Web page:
Good luck!

Thoracic Mobility Trick

Thursday, April 18th, 2013

Here’s a great (read: painful) trick for some upper spine mobility.

If you’re constantly hunched over, or just can’t keep your elbows up in a front squat, try this.

External Shoulder Rotation

Thursday, April 11th, 2013

We’re going to be doing a lot of front squats in the next few weeks.  If you don’t have a solid front rack, now is a good time to start doing mobility every day.  Here’s a great MobiltyWOD video on increasing external rotation of those shoulders.

Don’t Stretch?

Sunday, April 7th, 2013

Many people have brought to my attention this article from the New York Times, with the somewhat provocative title, Reasons Not to Stretch.



While I certainly appreciate the desire to educate people about fitness myths, I feel like the article left a lot to be desired.  Of course, that could just be my frame of reference.

First, most of us in the fitness community have known for quite some time that cold static stretching doesn’t really help, and could actually hurt your performance.  There have been a number of studies showing this and it’s pretty much widely accepted at this point.  The findings of these studies are slightly less applicable for endurance athletes and more applicable for people who require explosive power at near maximum capacity– people lifting weights or playing any type of combative or contact sports.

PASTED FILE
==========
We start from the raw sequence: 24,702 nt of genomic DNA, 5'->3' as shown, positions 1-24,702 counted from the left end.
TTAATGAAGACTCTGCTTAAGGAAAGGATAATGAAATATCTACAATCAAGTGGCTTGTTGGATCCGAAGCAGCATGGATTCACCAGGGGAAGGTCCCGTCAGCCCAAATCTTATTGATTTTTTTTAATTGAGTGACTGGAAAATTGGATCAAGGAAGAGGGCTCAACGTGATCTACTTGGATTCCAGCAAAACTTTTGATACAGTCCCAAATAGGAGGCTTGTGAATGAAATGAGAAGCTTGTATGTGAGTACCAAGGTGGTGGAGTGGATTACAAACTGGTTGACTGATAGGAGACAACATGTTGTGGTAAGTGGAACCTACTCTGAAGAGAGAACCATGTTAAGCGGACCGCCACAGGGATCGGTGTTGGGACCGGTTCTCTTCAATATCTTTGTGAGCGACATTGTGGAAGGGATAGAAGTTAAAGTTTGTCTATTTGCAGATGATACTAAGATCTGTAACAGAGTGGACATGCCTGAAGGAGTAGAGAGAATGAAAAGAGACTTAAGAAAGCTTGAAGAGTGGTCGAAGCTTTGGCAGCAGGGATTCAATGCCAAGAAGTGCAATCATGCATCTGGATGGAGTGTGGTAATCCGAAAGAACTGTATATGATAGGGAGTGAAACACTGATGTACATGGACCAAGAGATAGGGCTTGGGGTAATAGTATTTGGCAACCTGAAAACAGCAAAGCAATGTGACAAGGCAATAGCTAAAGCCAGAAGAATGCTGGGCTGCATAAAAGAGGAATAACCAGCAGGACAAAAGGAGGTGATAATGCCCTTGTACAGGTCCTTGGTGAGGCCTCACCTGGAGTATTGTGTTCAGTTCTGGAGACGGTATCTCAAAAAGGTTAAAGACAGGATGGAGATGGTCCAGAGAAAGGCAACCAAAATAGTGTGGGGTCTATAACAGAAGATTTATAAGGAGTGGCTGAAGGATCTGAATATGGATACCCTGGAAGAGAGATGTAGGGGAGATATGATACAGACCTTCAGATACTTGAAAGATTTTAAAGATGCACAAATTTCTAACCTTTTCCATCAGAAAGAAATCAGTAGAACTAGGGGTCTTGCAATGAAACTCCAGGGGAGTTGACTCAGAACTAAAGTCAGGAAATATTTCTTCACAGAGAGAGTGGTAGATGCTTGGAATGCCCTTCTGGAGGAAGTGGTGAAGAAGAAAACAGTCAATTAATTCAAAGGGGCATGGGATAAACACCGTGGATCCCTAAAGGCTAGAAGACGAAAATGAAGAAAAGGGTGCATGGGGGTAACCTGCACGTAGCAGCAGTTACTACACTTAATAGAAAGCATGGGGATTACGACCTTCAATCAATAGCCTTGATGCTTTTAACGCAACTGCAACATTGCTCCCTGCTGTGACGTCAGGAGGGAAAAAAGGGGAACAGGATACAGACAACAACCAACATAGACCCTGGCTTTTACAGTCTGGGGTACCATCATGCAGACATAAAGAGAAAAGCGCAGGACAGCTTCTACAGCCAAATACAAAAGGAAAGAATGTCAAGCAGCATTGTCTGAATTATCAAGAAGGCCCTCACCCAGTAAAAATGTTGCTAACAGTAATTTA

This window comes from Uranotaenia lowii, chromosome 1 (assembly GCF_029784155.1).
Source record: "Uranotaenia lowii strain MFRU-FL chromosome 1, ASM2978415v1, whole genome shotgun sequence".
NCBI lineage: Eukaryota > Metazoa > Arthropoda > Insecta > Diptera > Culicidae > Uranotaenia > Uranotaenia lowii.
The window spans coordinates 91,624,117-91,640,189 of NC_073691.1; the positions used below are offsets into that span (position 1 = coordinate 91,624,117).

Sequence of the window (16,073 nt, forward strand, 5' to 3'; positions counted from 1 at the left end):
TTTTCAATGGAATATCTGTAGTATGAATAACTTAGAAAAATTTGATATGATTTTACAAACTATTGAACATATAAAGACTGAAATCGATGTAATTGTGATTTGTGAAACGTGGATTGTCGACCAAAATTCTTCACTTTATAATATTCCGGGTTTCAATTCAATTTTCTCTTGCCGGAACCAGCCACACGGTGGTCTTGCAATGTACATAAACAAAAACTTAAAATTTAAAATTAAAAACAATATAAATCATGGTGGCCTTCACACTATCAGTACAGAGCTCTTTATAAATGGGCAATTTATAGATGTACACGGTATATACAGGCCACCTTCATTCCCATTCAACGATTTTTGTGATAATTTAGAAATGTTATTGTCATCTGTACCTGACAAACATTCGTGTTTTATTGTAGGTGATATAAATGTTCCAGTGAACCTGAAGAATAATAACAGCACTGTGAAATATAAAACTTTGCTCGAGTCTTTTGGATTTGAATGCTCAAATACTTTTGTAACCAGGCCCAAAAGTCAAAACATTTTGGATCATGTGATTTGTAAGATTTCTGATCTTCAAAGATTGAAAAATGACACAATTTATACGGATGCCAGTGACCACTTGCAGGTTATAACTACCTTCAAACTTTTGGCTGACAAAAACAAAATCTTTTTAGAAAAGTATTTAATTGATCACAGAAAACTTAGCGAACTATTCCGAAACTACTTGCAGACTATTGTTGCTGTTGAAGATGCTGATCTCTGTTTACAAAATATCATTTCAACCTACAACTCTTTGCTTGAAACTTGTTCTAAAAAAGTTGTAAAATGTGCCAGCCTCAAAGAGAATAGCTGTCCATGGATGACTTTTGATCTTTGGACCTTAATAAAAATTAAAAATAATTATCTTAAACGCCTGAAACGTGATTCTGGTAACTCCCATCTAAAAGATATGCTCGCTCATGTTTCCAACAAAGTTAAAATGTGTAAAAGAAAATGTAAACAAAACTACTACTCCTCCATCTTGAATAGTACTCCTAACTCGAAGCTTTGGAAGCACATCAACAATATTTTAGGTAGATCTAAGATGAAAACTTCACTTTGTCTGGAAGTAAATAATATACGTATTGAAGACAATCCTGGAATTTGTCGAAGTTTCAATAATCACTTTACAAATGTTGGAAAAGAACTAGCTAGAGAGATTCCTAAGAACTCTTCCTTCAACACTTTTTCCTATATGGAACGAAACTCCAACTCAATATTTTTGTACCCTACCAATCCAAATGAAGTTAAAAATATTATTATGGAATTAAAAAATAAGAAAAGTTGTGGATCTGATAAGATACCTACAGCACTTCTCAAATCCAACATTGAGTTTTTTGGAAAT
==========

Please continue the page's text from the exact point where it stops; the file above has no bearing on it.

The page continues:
Second, while the article points out that warming up is important, in my opinion, it underplays the importance of mobility and dynamic stretching.  Performing some key dynamic stretches that put the joints through a full range of motion with some load are important not only for performance, but for increasing flexibility and preventing injury.  We do a lot of movements that are at the terminal end of our range of motion– squats to full depth, overhead presses where the shoulder fully opens, front rack involving rotation of the shoulder and extension of the wrist, and so on– and loosening up the muscles around the appropriate joints is necessary for proper technique, which leads to better workouts and less injuries.

Finally, the article underplays the importance of stretching after the workout.  Sure, static stretching after might not actually do anything aside from make you feel a little better.  But isn’t that enough?  I mean, why do you work out, if not to feel better?  On top of this, the article is only talking about static stretching, they say nothing about additional mobility work such as myofascial release, PNF, trigger points, etc.

So we’ll stick to this formula: Warm up. Work out.  Mobilize.